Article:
One day when I was in high school, I returned home from school to find my Amama* laying on the sofa, still.
I walked over, slowly. This was strange, I thought. She was usually out and about, or would have woken upon hearing me enter. I looked at her chest. Was it moving? Was she breathing?
My fear slowly grew as I watched and couldn’t tell.
Suddenly, her face burst into a smile, and out came a deep laugh. Immediately anger overtook me. Death wasn’t something to joke about. Silently, I walked upstairs.
I can’t recall every being more angry with Amama than that day. After an hour or two, I went downstairs. We both acted like nothing had happened and we never spoke of it again. But there was a message she was trying to tell me — one that I was too young or too stubborn to hear.
I remembered the incident years later when my Grandma passed away unexpectedly while she was on a trip to India. How often she commented, when talking about the future, “Oh, I’ll be dead soon anyway.” After her funeral, I was surprised to learn that she never said that to my mom, only to my brother and I.
Amama never had any fear of death. That joke, her comments, were her unique way of telling us not to fear what was inevitable anyway.
* * *
My experience with Death triggered my distaste for materialism. When I was 12, my Grandpa died. Until then, I had been an avid collector — cherishing my assortment of stamps, newspapers, souvenirs. To an unhappy young boy, the items represented memories that would not be forgotten.
But after Grandpa’s death, I immediately saw these things as meaningless. I began to feel that nostalgia is our body’s way of clinging to the emotions of the past, encoded in items that no longer have the emotional value they once did.
Now, I prefer to remember people in another way, through the heart. When I was young, I read about an African culture that believes there are three phases of being, as opposed to the dominant western belief of two. In our paradigm, there is life, and there is death. But in this culture’s belief, there are three. Physical life, our manifestation in the human body, is the first. The last is death as we see, eternal, final. But in-between is another phase — when are you alive partially, through the people who loved you during your life. It connected with me in a deeper level, spiritually.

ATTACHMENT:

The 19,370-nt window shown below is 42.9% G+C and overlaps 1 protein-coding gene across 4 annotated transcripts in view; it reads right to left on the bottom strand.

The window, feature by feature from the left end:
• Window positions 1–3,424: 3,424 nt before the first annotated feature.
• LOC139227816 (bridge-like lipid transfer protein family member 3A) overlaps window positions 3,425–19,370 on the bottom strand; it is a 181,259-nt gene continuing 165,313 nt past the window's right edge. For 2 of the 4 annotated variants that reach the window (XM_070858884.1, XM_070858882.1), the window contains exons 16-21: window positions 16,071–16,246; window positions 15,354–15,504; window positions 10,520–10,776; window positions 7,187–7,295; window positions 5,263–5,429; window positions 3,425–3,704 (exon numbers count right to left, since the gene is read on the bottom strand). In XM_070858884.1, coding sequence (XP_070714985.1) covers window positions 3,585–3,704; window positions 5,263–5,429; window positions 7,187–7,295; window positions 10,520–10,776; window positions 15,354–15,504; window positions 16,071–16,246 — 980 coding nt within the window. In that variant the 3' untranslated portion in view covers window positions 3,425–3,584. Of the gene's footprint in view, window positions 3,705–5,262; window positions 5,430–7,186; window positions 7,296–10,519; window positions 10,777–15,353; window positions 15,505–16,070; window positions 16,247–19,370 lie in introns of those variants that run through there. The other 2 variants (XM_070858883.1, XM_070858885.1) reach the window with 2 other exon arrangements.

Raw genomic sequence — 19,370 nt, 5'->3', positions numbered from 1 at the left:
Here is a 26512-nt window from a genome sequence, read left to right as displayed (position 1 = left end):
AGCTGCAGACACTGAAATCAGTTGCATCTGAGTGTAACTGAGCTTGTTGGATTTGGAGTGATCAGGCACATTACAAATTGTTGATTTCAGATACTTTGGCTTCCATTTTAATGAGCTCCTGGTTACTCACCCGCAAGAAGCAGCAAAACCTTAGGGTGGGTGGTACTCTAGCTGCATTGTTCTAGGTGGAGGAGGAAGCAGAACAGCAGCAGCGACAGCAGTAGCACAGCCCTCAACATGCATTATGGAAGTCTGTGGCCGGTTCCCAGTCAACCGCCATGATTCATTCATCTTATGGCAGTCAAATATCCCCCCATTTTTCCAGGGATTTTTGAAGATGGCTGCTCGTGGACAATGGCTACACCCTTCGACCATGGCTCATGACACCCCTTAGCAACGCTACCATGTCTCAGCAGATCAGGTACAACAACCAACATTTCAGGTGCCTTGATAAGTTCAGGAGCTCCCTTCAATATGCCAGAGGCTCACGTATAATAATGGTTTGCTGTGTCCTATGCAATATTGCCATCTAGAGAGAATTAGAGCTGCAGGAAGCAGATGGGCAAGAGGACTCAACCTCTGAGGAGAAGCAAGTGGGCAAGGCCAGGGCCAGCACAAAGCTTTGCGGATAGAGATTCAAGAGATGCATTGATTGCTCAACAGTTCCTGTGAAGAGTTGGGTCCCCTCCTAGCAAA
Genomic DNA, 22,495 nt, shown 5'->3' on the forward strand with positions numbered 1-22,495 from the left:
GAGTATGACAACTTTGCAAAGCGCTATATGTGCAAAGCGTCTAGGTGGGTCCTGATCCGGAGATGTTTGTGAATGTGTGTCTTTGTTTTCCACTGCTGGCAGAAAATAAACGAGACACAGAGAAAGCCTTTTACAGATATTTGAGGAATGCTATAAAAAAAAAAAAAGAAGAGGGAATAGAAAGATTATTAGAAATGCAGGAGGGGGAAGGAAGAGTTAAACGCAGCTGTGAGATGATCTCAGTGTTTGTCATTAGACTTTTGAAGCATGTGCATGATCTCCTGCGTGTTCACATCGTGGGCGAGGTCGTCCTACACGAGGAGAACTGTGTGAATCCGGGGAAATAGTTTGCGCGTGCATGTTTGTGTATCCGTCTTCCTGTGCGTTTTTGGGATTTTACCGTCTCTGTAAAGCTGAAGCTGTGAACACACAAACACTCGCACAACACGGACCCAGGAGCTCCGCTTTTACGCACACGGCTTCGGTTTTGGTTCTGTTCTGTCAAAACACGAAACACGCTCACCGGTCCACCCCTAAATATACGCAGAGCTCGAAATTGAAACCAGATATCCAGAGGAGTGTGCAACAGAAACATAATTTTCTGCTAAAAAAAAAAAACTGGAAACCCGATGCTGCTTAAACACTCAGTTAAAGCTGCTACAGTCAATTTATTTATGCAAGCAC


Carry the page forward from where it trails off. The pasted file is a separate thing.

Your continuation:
To keep someone alive is to remember them, not for what you’ve lost, but for what is still there inside of you. I was my Grandma’s eldest grandson, therefore a special part of her would always be with me. It’s easy to feel pity for yourself, for having lost someone you love, but I wanted to remember and grow. I knew that Amama will still be there, perhaps not in person, but in my heart.
I reflect on her death as I deal with the death of others. Just over a year ago, one of my high school friends died, a death that touched me more than I would have thought. And several of my friends have lost loved ones recently — often to tragedies and often young. Most recently my thoughts and prayers are with a dear friend on the tragic loss of his father.
I understand Amama’s joke today, seven years after her death. She wasn’t laughing at me or my love for her, but at my unfounded fear of death. Death is a part of life, she was telling me. Accept it. Laugh at it. Don’t fear it. And never take for granted what you have at any moment. Like all of life’s most valuable lessons, this is one I only understand now.
*Telugu for “grandma”
Nithin Coca was born in San Diego, California to parents from South India and has lived and worked in the United States, France, Spain, Nepal and Indonesia. He hopes to play a role in protecting the world’s amazing — and threatened — environmental and cultural heritage through education, policy and social activism. He can be reached at firstname.lastname@example.org.